Liked by 1 person

    1. Hi Miss Footloose, thanks for your lovely comment 🙂 Totally agree that when you don’t live in your home country anymore you change a lot… and in a good way! I’ve definitely become more open-minded as you say 🙂 En dank je wel, zeker niet!


  3. My wife and I are experiencing all these same wonderful changes (well except the bilingual, we have a ways to go on that one) in the 9 short months that we have been here. Glad to have found your blog -Inspiration to get back to ours 🙂

    Liked by 1 person

  4. My US girlfriends say too that I speak English with a Dutch accent (nice trick)! I’m also married to a Dutchie and we moved here from NYC (of all places) more than 20 years ago and I haven’t looked back since. The US is great for vacations but I don’t think I could live there full-time again. NL is a very sane place to live and raise kids. Great work-life balance, good healthcare that won’t bankrupt you, and you actually get a lot for your tax money here.

    Liked by 1 person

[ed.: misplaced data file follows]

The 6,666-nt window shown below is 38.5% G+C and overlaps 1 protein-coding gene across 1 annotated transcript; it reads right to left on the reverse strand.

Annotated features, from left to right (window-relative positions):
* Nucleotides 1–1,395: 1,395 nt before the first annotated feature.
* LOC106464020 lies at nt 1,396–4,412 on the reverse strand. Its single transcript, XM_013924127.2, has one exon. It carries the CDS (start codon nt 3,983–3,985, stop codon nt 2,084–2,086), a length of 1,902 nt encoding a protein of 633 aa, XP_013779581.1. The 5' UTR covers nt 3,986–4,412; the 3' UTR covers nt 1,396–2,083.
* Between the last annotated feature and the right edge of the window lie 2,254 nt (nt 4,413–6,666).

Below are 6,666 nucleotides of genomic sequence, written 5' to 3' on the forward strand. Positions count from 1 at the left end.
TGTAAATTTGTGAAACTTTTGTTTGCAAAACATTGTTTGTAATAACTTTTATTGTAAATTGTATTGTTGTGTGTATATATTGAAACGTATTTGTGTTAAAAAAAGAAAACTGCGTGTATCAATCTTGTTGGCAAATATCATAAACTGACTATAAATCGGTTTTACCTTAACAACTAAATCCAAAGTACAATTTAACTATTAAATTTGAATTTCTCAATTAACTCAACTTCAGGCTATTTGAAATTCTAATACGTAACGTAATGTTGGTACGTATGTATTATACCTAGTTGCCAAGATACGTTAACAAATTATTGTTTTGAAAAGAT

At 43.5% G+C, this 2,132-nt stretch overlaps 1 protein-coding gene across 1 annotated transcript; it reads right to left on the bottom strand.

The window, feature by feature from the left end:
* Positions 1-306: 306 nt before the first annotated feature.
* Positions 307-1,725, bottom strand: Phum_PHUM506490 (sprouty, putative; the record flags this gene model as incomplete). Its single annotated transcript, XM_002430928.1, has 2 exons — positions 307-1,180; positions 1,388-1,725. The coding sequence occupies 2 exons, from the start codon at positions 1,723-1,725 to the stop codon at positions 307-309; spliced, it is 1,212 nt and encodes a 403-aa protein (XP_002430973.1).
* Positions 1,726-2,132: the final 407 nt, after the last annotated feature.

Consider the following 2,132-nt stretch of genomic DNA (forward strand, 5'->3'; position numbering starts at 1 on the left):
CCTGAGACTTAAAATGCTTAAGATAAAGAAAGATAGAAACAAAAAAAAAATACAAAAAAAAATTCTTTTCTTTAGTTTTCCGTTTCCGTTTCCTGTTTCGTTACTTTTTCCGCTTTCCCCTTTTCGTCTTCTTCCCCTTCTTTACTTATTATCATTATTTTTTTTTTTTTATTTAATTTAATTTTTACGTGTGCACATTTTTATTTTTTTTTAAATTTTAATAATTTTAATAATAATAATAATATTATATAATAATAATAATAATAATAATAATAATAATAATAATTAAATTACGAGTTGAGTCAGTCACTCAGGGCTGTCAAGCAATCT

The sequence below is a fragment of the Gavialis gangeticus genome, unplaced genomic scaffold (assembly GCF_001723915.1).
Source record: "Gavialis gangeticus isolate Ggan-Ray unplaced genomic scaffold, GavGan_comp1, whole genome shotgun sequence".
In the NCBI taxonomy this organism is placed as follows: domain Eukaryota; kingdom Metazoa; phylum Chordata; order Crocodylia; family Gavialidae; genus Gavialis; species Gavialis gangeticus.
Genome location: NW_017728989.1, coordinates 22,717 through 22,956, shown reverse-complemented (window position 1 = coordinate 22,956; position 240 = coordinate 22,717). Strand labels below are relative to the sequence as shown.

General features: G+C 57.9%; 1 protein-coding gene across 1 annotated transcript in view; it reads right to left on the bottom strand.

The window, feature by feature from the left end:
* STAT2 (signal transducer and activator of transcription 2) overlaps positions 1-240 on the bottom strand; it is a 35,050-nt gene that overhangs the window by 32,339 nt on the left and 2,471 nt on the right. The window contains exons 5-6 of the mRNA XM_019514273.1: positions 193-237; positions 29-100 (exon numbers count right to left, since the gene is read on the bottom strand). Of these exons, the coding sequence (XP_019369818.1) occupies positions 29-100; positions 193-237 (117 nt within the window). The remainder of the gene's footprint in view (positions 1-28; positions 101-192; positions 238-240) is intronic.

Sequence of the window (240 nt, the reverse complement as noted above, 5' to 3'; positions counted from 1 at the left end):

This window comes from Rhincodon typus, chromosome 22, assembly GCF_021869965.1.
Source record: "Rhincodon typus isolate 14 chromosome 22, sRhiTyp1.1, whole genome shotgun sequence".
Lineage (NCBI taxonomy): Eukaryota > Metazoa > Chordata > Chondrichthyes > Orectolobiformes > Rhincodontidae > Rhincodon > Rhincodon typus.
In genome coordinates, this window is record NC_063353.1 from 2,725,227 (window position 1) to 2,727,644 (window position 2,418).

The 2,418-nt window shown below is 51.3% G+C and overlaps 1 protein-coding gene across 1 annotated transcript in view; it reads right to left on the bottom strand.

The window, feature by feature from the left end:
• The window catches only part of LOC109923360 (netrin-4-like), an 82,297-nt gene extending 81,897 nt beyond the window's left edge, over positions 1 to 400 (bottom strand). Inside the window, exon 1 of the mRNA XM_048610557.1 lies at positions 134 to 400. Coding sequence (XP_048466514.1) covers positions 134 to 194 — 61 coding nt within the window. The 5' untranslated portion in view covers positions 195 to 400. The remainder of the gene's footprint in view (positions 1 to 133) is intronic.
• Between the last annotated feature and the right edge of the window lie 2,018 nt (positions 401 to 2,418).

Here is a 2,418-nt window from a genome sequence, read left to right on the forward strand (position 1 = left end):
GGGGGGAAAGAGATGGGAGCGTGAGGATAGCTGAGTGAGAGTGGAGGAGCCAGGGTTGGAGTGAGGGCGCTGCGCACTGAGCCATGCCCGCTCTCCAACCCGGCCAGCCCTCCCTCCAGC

5. I’m German and my husband and I have spent so many vacations in the Netherlands that we decided to learn Dutch- it all started simply because I wanted to be able to read the menue and not accidentally order horsemeat and we don’t like being around places where all the Germans seem to go. It’s embarrassing and impolite how many Germans take for granted that everybody speaks German in the Netherlands, although knowing German helps with understanding dutch. It only takes us two days in kikkerlandje to return to Germany and speak Dutch without realizing it

    Liked by 1 person

Leave a Reply

Fill in your details below or click an icon to log in:

WordPress.com Logo

You are commenting using your WordPress.com account. Log Out /  Change )

Google photo

You are commenting using your Google account. Log Out /  Change )

Twitter picture

You are commenting using your Twitter account. Log Out /  Change )

Facebook photo

You are commenting using your Facebook account. Log Out /  Change )

Connecting to %s

This site uses Akismet to reduce spam. Learn how your comment data is processed.